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This article was published 28/2/2019 (733 days ago), so information in it may no longer be current.
OTTAWA — As Manitoba parks its transportation regulator, bus passengers on routes that have replaced Greyhound say loose rules are putting safety at risk.
This week, images surfaced on Facebook of passengers huddled in blankets on a Thompson Bus coach that made the 10-hour Monday overnight trip to Winnipeg with an open door.
"I gave my blanket to an elderly gentleman," wrote Vivian Rabiscah, one of roughly 20 passengers on the bus.
"It was awful. You could see your breath."
Environment Canada records show temperatures at the time were around -30 C.
It’s among a handful of incidents with Thompson Bus that Free Press readers have experienced since Greyhound ceased all Manitoba service last October.
"With these people, I don’t know how they got their licence," Barren Lands First Nation Chief John Clarke said. "It’s kind of crazy."
Clarke is the chairman of the Keewatin Tribal Council (KTC), which arranges transportation for medical appointments in Winnipeg. After years of using Greyhound to transport patients, KTC is for the first time advising bus passengers to carry blankets on their trips.
Patients reported at least three breakdowns in February, Clarke said, causing them to miss medical appointments.
Another patient who departed Thompson on Sunday night sent the Free Press photos of a bus with smoke coming from the back. It took hours for a replacement van to arrive.
"The service is just ridiculous right now," Tataskweyak Cree Nation Chief Doreen Spence said.
"I don’t understand why these buses are even on the road when they don’t have proper heat."
Last month, the Free Press reported on a Thompson Bus trip that resulted in passengers travelling with no heat while outside temperatures hovered around -40 C. One called it a "nightmare in an icebox."
Manitoba’s intercity bus regulations have far looser requirements for heating than the other Prairie provinces. A broken heater is counted as a minor defect, and only has to be inspected every six months.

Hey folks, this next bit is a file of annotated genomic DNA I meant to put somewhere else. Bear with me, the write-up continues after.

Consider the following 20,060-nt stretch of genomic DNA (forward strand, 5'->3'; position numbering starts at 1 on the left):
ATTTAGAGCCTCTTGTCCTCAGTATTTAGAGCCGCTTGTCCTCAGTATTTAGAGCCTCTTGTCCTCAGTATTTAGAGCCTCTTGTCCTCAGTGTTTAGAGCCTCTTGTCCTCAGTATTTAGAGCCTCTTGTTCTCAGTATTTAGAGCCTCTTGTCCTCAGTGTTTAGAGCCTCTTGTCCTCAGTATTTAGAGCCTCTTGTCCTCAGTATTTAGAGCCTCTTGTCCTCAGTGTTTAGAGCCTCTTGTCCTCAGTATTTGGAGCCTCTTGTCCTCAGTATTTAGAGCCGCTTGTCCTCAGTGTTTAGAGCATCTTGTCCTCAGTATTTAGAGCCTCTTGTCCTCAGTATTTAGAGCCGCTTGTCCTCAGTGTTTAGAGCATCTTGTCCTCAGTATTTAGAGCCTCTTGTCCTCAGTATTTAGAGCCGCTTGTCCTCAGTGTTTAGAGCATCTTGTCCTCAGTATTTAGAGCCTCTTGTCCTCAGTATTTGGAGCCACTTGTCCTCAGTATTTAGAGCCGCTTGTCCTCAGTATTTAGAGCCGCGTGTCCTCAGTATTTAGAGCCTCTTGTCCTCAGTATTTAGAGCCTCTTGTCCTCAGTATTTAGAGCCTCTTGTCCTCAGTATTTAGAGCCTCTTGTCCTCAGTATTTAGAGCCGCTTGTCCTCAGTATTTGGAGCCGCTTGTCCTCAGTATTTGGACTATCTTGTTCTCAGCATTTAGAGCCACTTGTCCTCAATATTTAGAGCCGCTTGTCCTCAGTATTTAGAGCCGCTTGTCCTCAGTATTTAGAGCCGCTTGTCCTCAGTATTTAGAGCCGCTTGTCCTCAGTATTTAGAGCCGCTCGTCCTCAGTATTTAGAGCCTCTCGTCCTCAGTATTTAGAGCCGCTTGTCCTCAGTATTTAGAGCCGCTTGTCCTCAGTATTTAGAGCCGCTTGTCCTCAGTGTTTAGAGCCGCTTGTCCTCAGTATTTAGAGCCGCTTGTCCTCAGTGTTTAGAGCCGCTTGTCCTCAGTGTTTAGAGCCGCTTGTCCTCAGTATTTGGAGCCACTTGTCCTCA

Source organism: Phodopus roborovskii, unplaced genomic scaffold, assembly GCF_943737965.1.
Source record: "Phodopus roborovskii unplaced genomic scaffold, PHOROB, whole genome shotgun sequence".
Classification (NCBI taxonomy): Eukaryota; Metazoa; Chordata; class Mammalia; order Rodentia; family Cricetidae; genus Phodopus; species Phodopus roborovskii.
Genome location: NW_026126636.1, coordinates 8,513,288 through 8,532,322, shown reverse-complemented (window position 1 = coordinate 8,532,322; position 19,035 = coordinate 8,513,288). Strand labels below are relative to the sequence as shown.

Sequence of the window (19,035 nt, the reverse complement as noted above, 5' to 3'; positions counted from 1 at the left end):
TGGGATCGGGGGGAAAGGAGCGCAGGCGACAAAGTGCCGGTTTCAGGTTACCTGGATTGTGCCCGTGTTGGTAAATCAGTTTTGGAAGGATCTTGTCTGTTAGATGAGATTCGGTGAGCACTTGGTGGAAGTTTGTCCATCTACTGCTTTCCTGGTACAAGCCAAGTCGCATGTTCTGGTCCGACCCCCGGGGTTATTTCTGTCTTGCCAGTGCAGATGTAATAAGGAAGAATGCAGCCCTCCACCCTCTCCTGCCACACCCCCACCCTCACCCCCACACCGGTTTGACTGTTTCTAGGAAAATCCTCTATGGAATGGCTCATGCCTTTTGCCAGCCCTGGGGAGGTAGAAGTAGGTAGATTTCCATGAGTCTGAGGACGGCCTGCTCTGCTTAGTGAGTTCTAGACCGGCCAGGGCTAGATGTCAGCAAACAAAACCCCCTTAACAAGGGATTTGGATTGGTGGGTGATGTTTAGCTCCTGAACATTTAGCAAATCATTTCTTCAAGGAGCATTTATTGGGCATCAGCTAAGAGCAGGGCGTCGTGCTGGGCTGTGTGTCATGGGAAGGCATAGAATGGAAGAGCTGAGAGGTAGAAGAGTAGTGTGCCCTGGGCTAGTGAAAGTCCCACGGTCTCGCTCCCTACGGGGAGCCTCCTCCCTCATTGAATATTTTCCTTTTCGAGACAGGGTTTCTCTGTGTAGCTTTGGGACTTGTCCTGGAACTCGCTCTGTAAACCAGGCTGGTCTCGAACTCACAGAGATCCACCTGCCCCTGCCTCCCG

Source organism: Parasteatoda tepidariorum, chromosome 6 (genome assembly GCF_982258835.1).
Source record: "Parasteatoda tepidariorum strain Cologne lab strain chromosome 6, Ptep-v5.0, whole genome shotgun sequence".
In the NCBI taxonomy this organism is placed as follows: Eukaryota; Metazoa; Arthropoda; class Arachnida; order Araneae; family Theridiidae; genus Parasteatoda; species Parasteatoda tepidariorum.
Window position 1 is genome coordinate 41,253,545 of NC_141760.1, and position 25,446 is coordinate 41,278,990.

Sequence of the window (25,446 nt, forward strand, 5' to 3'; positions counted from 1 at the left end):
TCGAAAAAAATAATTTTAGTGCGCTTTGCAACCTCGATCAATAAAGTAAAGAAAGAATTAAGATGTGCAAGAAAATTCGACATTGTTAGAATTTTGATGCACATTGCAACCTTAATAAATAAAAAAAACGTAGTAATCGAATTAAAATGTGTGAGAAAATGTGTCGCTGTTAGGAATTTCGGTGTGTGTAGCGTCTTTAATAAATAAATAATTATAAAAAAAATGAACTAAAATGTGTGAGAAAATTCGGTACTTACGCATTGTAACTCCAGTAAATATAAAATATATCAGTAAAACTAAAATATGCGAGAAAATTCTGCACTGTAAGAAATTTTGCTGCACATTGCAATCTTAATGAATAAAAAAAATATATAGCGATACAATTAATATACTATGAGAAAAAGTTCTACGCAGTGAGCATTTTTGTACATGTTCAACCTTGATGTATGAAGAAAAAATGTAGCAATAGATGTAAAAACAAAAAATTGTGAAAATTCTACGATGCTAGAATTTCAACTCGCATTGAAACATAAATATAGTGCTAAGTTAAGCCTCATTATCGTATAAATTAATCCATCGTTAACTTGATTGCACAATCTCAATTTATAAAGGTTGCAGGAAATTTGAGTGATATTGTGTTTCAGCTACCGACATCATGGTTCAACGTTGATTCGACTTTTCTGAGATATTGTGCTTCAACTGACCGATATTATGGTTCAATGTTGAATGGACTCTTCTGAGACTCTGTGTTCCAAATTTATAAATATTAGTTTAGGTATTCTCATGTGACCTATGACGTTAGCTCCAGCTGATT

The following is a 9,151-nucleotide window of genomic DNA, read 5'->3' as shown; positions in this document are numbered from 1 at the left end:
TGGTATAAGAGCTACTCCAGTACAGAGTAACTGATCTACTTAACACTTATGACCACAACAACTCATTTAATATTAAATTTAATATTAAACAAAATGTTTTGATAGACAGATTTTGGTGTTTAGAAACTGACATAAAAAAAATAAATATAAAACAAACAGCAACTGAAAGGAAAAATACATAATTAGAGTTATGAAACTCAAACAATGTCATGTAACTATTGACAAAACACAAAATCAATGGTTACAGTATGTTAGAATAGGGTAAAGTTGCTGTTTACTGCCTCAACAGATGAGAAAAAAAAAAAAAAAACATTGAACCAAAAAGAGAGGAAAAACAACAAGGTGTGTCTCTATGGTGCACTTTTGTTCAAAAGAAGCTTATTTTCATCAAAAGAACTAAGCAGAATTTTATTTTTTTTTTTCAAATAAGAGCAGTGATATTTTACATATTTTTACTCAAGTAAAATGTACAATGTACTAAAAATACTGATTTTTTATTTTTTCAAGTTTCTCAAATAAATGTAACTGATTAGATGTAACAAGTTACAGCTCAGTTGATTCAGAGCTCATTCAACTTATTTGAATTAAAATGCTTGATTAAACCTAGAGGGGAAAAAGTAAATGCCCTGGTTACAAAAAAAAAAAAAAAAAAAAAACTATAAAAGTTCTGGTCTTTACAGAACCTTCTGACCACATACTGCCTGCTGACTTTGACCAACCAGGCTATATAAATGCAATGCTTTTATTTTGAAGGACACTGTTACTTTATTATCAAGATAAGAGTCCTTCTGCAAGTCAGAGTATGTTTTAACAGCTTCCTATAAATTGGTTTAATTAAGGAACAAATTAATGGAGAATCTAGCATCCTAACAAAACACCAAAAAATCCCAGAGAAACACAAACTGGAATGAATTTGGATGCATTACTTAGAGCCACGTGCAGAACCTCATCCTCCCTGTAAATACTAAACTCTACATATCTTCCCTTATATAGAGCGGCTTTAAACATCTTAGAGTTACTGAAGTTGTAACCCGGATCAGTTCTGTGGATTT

Thompson Bus did not respond to multiple voicemails sent to four officials over the course of a week.
An industry competitor is concerned freezing and broken-down coaches will give her firm a bad name.
"Things can happen; there’s ice. But people’s lives are at stake," said Lori Mann, head of Maple Bus Lines.
"It’s terrible; somebody’s going to be seriously hurt. And I get the bad spillage, and we’re trying to do the proper things."
One of Mann’s drivers, Dale Patkau, passed by a Thompson Bus coach on the side of Highway 6 last week in the early-morning hours. He said he offered to pick up the passengers and take them to Winnipeg, but the company declined.
A passenger on that bus confirmed they ended up going back to Thompson.
Patkau said he doesn’t want to criticize the other company, as all buses encounter issues in the winter. He was instead critical of the Brian Pallister government’s reluctance to help subsidize fledgling operators.
"I know the hill that these companies have to climb," said Patkau, a Greyhound driver for three decades.
"It’s just hard for companies to make a go of things."
Today, the Pallister government will shelve the Motor Transport Board (MTB), which used to issue authorization for intercity bus routes.
Mann said it used to require reams of paperwork and proof of local buy-in. While drivers still need specialized licences, they don’t need to prove to the province they can be trusted to reliably serve routes.
With no MTB, operators will no longer have to report service schedules; Manitoba Infrastructure is instead informally surveying companies.
Infrastructure Minister Ron Schuler was not available for a Thursday interview, but wrote that his department will look into any complaints about service brought to its attention.
As for medical patients, Spence and Clarke have written to Indigenous Services Canada and various provincial ministers, asking to instead fly patients or at least beef up bus regulations.
Clarke said a better option would be to invest in improving medical services in the north.